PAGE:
Friendship runs health-awareness sessions where dozens of women sit cross-legged in a circle and are given information such as the health risks arising from cervical cancer and how to prevent them. After the session, the self-testing kits are handed out and health workers are on hand for women who want to test there and then. Sumi Begum, a Friendship Community Medic-aide (FCM), is one of hundreds of local women trained by Friendship to provide basic medical services in their community, including referrals, ante and postnatal care, nutrition, family planning and hygiene awareness. She notes that most women are ashamed to seek help as it would require an examination of their private parts.
Society teaches girls to be ashamed of their vaginas. From a young age, boys run around naked and nobody says a thing, while girls are taught to cover up and sit with their legs crossed. But vaginas are important. There would be no mankind without vaginas so it’s important that we take care of them. -Nagma Khatun, works for Friendship
Since the Prescrip-tec project began in 2021, 121 women have tested positive for HPV; 140 patients have been treated with cryotherapy and thermal ablation, while 29 were referred for advanced treatment. Yet despite the increased awareness in the area, many women remain reluctant to participate in the programme due to the stigma associated with vaginal health. Still, Friendship persists with this important work and continues to push women to take their health seriously.
No woman should ever have to die because of cervical cancer, a disease that’s entirely preventable. We know what causes it, we know how to prevent it, and it’s time we put an end to it. -Dr Mosamat Kulsum
Margot, front and centre, is facing 5 years in jail. photo: Małgorzata Szutowicz/stop bzdurom
Polish activist Małgorzata Szutowic, (Margot), who faces up to five years in jail for allegedly attacking a van covered with anti-LGBTQ phrases, says the case has left them “deeply traumatised” and without hope for the future of their country. When Margot was first detained over the incident in August 2020, thousands turned out in Warsaw to protest their arrest amid the government’s ongoing attack on LGBTQ rights. Dozens of demonstrators were themselves arrested in the capital in what was later dubbed the “Polish Stonewall” by the media. The van was one of many funded by an ultra-Catholic group that would drive through Polish cities, displaying posters comparing LGBTQ people to paedophiles and blasting slogans over speakers warning about the risk of HIV from gay men. Margot denies charges of damaging the vehicle and attacking its driver.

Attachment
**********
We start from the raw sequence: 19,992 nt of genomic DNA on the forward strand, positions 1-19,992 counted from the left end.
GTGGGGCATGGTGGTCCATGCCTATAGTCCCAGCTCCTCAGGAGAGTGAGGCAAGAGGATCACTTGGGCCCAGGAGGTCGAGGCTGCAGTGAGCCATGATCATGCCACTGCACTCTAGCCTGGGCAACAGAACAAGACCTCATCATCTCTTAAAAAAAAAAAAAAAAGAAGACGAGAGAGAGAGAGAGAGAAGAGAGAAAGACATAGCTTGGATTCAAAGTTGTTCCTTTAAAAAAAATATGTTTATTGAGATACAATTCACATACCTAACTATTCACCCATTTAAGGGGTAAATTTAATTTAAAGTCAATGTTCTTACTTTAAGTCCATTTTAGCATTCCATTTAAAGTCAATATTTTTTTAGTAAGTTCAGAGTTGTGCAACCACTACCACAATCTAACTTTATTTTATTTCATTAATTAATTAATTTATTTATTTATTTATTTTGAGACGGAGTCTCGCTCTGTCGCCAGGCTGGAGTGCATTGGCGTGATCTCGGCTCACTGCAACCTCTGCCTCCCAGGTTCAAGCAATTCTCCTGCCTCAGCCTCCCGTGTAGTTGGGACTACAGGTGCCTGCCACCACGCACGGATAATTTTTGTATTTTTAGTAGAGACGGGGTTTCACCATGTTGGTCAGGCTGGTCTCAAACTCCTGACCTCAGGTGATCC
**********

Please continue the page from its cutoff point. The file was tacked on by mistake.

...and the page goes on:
Margot told Vice that they had no hope of a fair trial in a country where judicial independence has been severely eroded by the ruling Law and Justice (PiS) party. A final hearing scheduled for last month was at the last moment postponed until the summer, dragging out the case for almost three years.
Even if I am found not guilty, I will have lost so much, so much health and time for this. Nothing will compensate for my time in jails, my arrests and so on. The damage is already done. -Margot
Margot is a former member of “Stop Bullshit” – an anarchist, anti-homophobic group that was engaged in direct action protests. Stop Bullshit halted their work shortly after the 2020 arrests, and donated remaining funds worth more than $50,000 (£44,000) to grassroots organisations working on trans rights. Margot now works as an activist promoting access to abortion, which has been all but banned in Poland. The activist said they had been “burned out” not only by the attacks from authorities, but also their treatment at the hands of Poland’s liberal media and other more mainstream LGBTQ rights organisations.
Poland has been ranked as the worst country in the European Union for gay rights, and is notorious for introducing “LGBT-free zones” – areas that have declared themselves hostile to “LGBT ideology”, and where pride marches and other events are banned. Same-sex couples are unable to marry or adopt, and a number of other activists have been arrested.
But some activists still take an optimistic view, pointing out that social surveys show growing support for queer people, even after years of PiS rule and in a country where the Catholic Church holds considerable influence. The head of Fundacja Pro, the group behind the vans at the centre of Margot’s case, was also found guilty in a district court last week of defaming the LGBTQ community with the vehicles. Margot, however, does not necessarily rely on hope.